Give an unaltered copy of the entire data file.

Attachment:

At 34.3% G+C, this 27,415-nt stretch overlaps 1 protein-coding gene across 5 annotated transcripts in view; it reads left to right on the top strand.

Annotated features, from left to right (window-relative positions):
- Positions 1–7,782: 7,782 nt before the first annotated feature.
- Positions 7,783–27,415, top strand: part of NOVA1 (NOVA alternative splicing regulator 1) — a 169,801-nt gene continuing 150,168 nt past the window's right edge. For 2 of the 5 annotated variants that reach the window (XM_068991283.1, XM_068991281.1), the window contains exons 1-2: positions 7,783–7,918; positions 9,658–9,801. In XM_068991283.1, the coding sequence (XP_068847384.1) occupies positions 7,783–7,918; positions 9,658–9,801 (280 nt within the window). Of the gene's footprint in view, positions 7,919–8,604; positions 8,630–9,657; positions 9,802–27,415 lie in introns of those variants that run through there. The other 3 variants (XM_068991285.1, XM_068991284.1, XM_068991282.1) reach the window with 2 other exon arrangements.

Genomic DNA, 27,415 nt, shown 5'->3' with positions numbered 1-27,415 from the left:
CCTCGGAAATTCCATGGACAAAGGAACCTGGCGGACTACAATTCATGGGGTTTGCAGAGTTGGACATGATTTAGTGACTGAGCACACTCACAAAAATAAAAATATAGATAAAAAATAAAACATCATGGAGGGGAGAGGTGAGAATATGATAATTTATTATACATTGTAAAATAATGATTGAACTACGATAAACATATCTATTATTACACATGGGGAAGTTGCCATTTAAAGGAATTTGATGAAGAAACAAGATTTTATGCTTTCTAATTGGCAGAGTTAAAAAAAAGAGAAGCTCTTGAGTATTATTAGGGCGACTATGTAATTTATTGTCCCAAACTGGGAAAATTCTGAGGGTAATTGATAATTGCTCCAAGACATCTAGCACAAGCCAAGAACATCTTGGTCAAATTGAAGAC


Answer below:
At 34.3% G+C, this 27,415-nt stretch overlaps 1 protein-coding gene across 5 annotated transcripts in view; it reads left to right on the top strand.

Annotated features, from left to right (window-relative positions):
- Positions 1–7,782: 7,782 nt before the first annotated feature.
- Positions 7,783–27,415, top strand: part of NOVA1 (NOVA alternative splicing regulator 1) — a 169,801-nt gene continuing 150,168 nt past the window's right edge. For 2 of the 5 annotated variants that reach the window (XM_068991283.1, XM_068991281.1), the window contains exons 1-2: positions 7,783–7,918; positions 9,658–9,801. In XM_068991283.1, the coding sequence (XP_068847384.1) occupies positions 7,783–7,918; positions 9,658–9,801 (280 nt within the window). Of the gene's footprint in view, positions 7,919–8,604; positions 8,630–9,657; positions 9,802–27,415 lie in introns of those variants that run through there. The other 3 variants (XM_068991285.1, XM_068991284.1, XM_068991282.1) reach the window with 2 other exon arrangements.

Genomic DNA, 27,415 nt, shown 5'->3' with positions numbered 1-27,415 from the left:
CCTCGGAAATTCCATGGACAAAGGAACCTGGCGGACTACAATTCATGGGGTTTGCAGAGTTGGACATGATTTAGTGACTGAGCACACTCACAAAAATAAAAATATAGATAAAAAATAAAACATCATGGAGGGGAGAGGTGAGAATATGATAATTTATTATACATTGTAAAATAATGATTGAACTACGATAAACATATCTATTATTACACATGGGGAAGTTGCCATTTAAAGGAATTTGATGAAGAAACAAGATTTTATGCTTTCTAATTGGCAGAGTTAAAAAAAAGAGAAGCTCTTGAGTATTATTAGGGCGACTATGTAATTTATTGTCCCAAACTGGGAAAATTCTGAGGGTAATTGATAATTGCTCCAAGACATCTAGCACAAGCCAAGAACATCTTGGTCAAATTGAAGAC